Tuesday, April 17, 2012

The Bakersfield Jam Play Small Ball

In many small- to mid-sized cities and towns, minor league sports are the main attraction. Major League Baseball probably has the oldest and best-known of the minor league systems - coming from a town of just over 100,000 people, I have gone to my share of AA baseball games. So several years ago when Erie got a National Basketball Association Development League (D-League)team named the Bayhawks (I'm not crazy about the name), I found myself watching and reading up about a league I never really knew.

For those of you who have never heard about the D-League, it is the NBA's only minor league system. Presently it consists of 16 teams across the country, with nine of those teams either directly owned by or having an exclusive affiliation with one NBA team. The reason I'm telling you all of this is that readings this week reminded me of a story I read a couple years ago that was about the D-League's Bakersfield Jam.

At the end of the 2008-2009 season the Jam were on the brink of folding because the club had trouble drawing consistently large crowds (as do many minor league franchises) for the 10,000-seat Rabobank Arena in Bakersfield. Along with the $250,000 in rent for the arena, the club had to pay upwards of another $250,000 in advertising, marketing, and staff time to try and sell tickets to fill the arena. Prompted by D-League president, Dan Reed, the Jam's ownership came up with a strategy to remedy their problem and avoid going under - have fewer seats.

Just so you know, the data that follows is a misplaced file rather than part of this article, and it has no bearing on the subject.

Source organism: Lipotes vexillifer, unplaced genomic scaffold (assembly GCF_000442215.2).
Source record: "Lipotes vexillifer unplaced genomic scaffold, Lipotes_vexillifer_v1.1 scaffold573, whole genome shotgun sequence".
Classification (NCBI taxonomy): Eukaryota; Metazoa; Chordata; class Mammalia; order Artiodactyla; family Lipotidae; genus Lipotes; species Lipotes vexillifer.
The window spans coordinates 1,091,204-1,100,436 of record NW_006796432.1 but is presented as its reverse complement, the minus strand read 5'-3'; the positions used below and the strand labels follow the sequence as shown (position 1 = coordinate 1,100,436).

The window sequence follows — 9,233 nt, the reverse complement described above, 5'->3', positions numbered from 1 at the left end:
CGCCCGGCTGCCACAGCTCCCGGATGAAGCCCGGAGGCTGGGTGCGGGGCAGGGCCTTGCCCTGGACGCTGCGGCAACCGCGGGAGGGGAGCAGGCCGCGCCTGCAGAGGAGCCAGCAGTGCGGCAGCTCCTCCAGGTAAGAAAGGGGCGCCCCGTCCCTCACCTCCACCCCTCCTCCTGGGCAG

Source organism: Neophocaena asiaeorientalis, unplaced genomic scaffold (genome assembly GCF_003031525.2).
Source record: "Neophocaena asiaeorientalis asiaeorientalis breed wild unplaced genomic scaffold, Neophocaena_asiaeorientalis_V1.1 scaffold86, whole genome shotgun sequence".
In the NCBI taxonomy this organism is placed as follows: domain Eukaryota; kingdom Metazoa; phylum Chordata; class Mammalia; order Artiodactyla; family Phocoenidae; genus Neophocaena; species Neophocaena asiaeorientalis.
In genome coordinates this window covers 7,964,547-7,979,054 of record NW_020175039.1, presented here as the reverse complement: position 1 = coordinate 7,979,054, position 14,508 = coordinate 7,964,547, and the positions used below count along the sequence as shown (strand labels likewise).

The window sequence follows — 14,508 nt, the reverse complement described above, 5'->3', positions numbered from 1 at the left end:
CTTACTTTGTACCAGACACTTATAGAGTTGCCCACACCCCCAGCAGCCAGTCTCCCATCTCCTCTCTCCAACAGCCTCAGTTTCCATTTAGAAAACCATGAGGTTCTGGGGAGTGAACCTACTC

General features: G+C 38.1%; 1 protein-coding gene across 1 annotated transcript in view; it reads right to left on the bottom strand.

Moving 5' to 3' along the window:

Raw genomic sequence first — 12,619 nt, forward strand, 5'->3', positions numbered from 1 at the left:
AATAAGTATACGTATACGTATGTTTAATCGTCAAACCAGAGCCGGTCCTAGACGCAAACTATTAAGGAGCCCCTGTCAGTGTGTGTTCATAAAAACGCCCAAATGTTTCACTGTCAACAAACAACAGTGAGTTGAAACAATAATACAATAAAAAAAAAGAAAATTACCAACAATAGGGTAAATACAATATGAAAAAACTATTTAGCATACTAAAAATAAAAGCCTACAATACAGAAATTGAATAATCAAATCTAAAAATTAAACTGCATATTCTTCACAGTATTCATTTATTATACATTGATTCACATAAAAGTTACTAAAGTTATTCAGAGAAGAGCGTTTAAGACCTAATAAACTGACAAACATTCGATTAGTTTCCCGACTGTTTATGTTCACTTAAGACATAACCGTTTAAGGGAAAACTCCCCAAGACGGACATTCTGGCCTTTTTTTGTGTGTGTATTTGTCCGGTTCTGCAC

With construction of a practice facility for the team underway, ownership decided to adjust the plans and use the facility for games as well. This smaller venue would not only allow the Jam to differentiate themselves from other minor league sports clubs in the Bakersfield area and other D-League teams, but to enact a sort of customer relationship strategy.

The result of using the practice facility (now known as the Jam Events Center) as a venue for the club's games has been a sort of "boutique" basketball. According to the Jam's website, the facility holds just 750 people, allowing "for personable business-to-business networking between [guests] and the unprecedented seating arrangement creates an intimate environment and one-of-a-kind fan experience." Needless to say the seats are close - either courtside seats and tables or one of the four baseline executive suites (this video really illustrates just how close the fans are during a game). Other amenities fans can enjoy on gameday include:
  • A bar area where a pregame dinner is served to all ticketholders,
  • A cigar lounge, and
  • Waitress and "concierge" service for all guests.
Additionally, ownership has positioned the arena as a place that "can also be used for corporate events and utilized as a luxurious venue for private events."

In the three seasons since moving to the Jam Events Center, the team has been able to rebound from nearly folding to seeing an operating profit. As the Blue Ocean reading suggests, much like Cirque du Soleil, the Jam have been able to successfully "reduce costs while also offering customers more value," and this seems to be key to their turnaround.

So what do you think? Is this a feasible strategy for other minor league clubs? Should this be something that premier sports and entertainment options begin to consider to combat fans opting to watch events at home on high-definition televisions?

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